|Above, the mountain peaks near The Watchman (right). Photo by Armand Vaquer.|
My first visit to Zion National Park was in August 1969 with my parents. We camped at the Watchman Campground in a canvas umbrella tent with our dog and cat. When not driving around the park and hiking a few trails, we hung out at the campground and I spent a lot of time floating down the Virgin River (the river flowed next to the campground) on my surfrider raft.
It was during that trip that we heard the radio report that the Sharon Tate massacre by the Manson Family took place back in L.A.
Back in those days, Zion was far enough away from L.A. and other cities that the park wasn't overrun with people. Those days are over and there's too many people coming to the park and the National Park Service is looking for ways to manage the crowds.
The Elko Daily Free Press has an article on the problem.
They begin with:
What happens when a national park becomes so popular that the crush of visitors makes each visit less enjoyable? During the one month of June, 2017, Zion National Park saw over half a million visitors, and 70,000 during the 2016 Memorial Day weekend. In 2007, the park received 2,679,181 visitors, that increased to 4,317,028 in 2016.
On popular days, the line of vehicles approaching the South Entrance Station reaches back through the town of Springdale, snarling traffic for town residents and visitors alike. The parking lot for the Visitor Center and shuttle departures is often full. Cars line the east road so people can walk back to the main canyon road to catch a shuttle. Visitors wait in line to get on the shuttles. Hikers encounter long lines of people using popular trailheads.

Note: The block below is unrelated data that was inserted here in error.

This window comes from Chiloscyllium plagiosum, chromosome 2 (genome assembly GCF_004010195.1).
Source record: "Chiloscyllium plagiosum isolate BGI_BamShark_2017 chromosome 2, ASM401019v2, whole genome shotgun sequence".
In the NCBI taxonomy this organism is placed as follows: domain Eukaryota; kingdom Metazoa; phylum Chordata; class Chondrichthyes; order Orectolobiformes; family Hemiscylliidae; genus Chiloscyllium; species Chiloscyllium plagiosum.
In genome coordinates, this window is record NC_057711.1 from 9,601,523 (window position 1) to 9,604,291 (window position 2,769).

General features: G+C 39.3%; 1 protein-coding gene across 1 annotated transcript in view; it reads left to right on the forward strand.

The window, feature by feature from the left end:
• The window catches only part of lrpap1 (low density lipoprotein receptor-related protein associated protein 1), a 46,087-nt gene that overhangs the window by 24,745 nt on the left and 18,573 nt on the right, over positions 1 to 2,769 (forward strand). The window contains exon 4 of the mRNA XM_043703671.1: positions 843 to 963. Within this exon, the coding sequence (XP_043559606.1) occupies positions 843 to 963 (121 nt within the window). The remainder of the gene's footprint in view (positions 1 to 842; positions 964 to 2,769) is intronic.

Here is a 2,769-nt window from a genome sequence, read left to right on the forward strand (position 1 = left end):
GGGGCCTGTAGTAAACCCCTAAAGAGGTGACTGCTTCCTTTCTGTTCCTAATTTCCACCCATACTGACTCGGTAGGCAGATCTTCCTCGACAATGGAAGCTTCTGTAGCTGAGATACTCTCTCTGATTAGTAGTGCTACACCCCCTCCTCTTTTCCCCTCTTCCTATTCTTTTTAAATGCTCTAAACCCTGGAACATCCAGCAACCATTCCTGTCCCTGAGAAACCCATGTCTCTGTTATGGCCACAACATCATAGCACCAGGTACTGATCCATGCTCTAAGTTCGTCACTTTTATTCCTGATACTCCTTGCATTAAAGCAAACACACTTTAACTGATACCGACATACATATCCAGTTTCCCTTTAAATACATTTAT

The National Park Service is searching for a way to limit park visitors, putting together a new Visitor Use Management Plan.It is unfortunate that steps have to be taken to manage and possibly limit park visitors. But the park has to be protected, so a management plan is necessary. Zion Canyon is not that big, so it has limited space to accommodate visitors.
Besides avoiding hot summer weather, I prefer visiting national parks during the off-season to also avoid the hordes of people.
To read more, go here.